Improving the ‘Relevance’ of Website Search Queries using ElasticSearch

Sep 12, 2020
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Posted by: Rohit Paliwal
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Category: Tips and Tricks

Relevance is essential when you want to serve relatable data to your users which meets their requirements. It’s the key functionality of any business. A good marketing strategy to engage your audience is to satisfy the customers needs by giving them what they are searching for.

Having bad search can result in a noticeable decrease in the traffic on your platform. This is because users have been trained to expect results similar to Google searches which is not easy to acquire but with Elasticsearch, you can achieve it by tuning your search results with multiple factors.

Scoring in Elasticsearch

Elastic search uses a scoring system to filter and rank the query results that get displayed to the users. Scoring is done on the basis of field matches with the search query and other applied configuration which we will talk about later in this article. Elasticsearch calculates scores of the documents and uses this as a relevance factor to sort the documents. Higher the score implies higher the relevance of the document. Each clause in the query contributes to the score of the document.

The Practical Scoring Function

Since Elasticsearch is built over the Lucene library, so for calculating the relevance score elasticsearch uses Lucene’s Practical Scoring Function. This takes the boolean model, term frequency (TF), inverse document frequency (IDF) and vector space model for multi-term queries and combines them to assemble the matching documents and scores them as it goes.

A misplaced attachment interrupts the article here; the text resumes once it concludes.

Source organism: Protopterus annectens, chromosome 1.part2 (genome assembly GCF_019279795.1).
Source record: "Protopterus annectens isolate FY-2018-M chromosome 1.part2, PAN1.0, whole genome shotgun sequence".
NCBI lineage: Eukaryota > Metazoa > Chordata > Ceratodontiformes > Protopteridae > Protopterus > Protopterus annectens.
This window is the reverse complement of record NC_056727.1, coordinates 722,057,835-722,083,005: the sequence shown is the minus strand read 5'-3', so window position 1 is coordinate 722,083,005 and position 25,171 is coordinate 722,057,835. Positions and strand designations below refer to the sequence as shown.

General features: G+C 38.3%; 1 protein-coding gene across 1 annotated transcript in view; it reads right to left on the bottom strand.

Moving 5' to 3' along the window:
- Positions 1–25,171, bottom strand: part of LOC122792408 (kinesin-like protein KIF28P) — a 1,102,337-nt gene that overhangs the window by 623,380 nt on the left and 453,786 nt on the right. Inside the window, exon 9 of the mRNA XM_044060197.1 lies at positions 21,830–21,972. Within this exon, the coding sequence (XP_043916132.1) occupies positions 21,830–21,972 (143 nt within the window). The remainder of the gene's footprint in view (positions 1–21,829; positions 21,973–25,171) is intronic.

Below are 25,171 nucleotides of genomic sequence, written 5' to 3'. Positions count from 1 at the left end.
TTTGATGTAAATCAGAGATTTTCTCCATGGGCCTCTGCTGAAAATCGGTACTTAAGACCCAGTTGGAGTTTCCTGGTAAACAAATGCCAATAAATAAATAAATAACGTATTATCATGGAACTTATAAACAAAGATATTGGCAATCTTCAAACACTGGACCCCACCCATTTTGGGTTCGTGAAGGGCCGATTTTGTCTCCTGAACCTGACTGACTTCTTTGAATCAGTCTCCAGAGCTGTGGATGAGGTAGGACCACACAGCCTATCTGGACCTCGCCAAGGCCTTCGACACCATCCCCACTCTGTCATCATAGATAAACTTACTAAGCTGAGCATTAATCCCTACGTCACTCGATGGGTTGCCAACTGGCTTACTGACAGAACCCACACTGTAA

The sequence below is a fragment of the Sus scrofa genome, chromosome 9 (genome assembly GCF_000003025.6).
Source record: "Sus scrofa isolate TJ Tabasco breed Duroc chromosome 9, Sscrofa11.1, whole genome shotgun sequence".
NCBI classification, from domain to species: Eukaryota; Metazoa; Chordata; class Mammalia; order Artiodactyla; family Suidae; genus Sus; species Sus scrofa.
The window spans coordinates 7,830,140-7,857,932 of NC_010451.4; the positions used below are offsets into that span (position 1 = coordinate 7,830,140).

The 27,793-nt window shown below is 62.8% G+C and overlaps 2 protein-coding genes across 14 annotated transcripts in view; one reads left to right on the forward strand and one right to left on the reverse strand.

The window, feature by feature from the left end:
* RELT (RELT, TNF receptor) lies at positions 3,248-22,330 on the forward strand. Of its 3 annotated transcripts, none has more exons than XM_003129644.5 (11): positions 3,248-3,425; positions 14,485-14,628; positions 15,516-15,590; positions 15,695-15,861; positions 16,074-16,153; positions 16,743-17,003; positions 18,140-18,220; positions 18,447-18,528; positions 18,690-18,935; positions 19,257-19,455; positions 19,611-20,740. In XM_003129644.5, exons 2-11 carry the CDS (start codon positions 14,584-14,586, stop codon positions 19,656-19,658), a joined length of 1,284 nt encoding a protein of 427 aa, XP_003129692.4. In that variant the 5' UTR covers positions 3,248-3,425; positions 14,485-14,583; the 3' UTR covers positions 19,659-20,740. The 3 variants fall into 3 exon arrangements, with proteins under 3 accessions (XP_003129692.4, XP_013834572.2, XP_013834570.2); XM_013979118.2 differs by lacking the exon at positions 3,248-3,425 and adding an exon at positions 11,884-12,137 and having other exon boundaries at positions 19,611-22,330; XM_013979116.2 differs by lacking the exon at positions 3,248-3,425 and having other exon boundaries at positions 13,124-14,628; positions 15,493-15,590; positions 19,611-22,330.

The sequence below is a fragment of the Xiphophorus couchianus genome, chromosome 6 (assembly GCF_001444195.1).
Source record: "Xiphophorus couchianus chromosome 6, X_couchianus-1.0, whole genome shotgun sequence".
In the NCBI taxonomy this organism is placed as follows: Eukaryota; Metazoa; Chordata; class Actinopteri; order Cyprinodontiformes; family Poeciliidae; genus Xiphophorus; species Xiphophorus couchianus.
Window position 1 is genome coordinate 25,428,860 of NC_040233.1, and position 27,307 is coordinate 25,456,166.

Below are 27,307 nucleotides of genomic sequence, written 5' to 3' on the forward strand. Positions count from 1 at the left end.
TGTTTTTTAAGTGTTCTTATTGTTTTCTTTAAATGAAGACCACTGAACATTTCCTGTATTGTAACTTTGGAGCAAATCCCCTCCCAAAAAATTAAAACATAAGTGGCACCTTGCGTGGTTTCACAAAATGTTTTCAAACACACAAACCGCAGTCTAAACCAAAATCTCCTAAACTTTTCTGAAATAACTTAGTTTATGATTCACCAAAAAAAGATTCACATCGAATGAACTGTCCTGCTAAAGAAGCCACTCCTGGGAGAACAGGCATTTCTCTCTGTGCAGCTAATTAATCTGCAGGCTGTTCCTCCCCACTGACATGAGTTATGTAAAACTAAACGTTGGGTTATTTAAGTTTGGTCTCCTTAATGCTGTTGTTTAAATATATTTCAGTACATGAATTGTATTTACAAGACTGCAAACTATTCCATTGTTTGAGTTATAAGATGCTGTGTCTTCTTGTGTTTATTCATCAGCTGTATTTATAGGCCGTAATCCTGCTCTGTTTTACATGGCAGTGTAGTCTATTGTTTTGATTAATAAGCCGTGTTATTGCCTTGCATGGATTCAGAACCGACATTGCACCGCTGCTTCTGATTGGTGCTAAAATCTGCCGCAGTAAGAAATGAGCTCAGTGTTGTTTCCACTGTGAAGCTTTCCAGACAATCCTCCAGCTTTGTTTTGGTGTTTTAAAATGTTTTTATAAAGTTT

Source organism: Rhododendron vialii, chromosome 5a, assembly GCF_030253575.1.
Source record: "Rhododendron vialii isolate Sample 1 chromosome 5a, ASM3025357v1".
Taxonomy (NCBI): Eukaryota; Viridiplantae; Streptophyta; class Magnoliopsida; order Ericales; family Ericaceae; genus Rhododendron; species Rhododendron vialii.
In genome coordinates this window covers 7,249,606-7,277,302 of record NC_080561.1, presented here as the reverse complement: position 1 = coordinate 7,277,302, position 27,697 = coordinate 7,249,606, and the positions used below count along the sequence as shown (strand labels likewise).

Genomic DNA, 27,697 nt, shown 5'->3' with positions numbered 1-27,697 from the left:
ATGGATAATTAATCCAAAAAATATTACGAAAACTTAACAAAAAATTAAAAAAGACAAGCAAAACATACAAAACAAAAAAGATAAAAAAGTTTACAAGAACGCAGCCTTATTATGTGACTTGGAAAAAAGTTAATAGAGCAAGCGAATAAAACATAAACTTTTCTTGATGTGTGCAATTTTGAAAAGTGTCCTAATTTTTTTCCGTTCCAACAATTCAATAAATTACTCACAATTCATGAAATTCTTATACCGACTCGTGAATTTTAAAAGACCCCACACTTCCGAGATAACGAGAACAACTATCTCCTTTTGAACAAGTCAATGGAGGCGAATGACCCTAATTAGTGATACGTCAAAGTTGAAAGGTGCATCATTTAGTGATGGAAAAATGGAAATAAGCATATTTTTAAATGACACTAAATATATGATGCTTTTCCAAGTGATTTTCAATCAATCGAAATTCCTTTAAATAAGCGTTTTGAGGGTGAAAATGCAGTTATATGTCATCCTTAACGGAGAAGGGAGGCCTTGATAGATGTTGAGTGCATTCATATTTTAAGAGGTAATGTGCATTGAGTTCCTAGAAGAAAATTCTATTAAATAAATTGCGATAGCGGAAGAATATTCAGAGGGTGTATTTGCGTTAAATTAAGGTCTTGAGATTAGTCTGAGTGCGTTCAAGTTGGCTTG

For example, a multi-term query be like

GET /my_index/doc/_search
{
"query": {
"match": {
"text": "quick fox"
          }
      }
}

is rewritten internally to look like this:

GET /my_index/doc/_search
{
  "query": {
    "bool": {
      "should": [
        {"term": { "text": "quick" }},
        {"term": { "text": "fox"   }}
      ]
    }
  }
}

When a document matches the query, Lucene calculates the score by combining the score of each matching term. This scoring calculation is done by the practical scoring function.

score(q,d)  =  
           queryNorm(q)  
          · coord(q,d)    
          · ∑ (           
                tf(t in d)   
              · idf(t)²      
              · t.getBoost() 
              · norm(t,d)    
            ) (t in q) 

 

Now, let’s get more familiar with each of the scoring mechanisms that make up the Practical Scoring Function:

tf = sqrt(termFreq)

The idea behind calculating term frequency is that the more time a term appears in a document, the more relevant the document is.

idf = 1 + ln(maxDocs/(docFreq + 1))

A common term, for example: ‘the’, which appears in almost all the documents should be considered less important than other terms which are included in fewer documents. This is the reason for calculating inverse document frequency.

norm = 1/sqrt(numFieldTerms)

For field length normalization, a document containing less number of terms and having the query term considered to be more relevant than a document containing more terms along with the search term.

 

Explain API:

Now we know how elasticsearch’s practical scoring function works. Before going any further, let’s talk about an important tool that we will be using for debugging the score for any query in Elasticsearch – “explain”.

Explain API returns information about why a specific document matches (or doesn’t match) a query. For example :

GET /twitter/_explain/0
{
      "query" : {
        "match" : { "message" : "elasticsearch" }
      }
}

The API returns the following response:

{
   "_index":"twitter",
   "_type":"_doc",
   "_id":"0",
   "matched":true,
   "explanation":{
      "value":1.6943598,
      "description":"weight(message:elasticsearch in 0) [PerFieldSimilarity], result of:",
      "details":[
         {
            "value":1.6943598,
            "description":"score(freq=1.0), computed as boost * idf * tf from:",
            "details":[
               {
                  "value":2.2,
                  "description":"boost",
                  "details":[]
               },
               {
                  "value":1.3862944,
                  "description":"idf, computed as log(1 + (N - n + 0.5) / (n + 0.5)) from:",
                  "details":[
                     {
                        "value":1,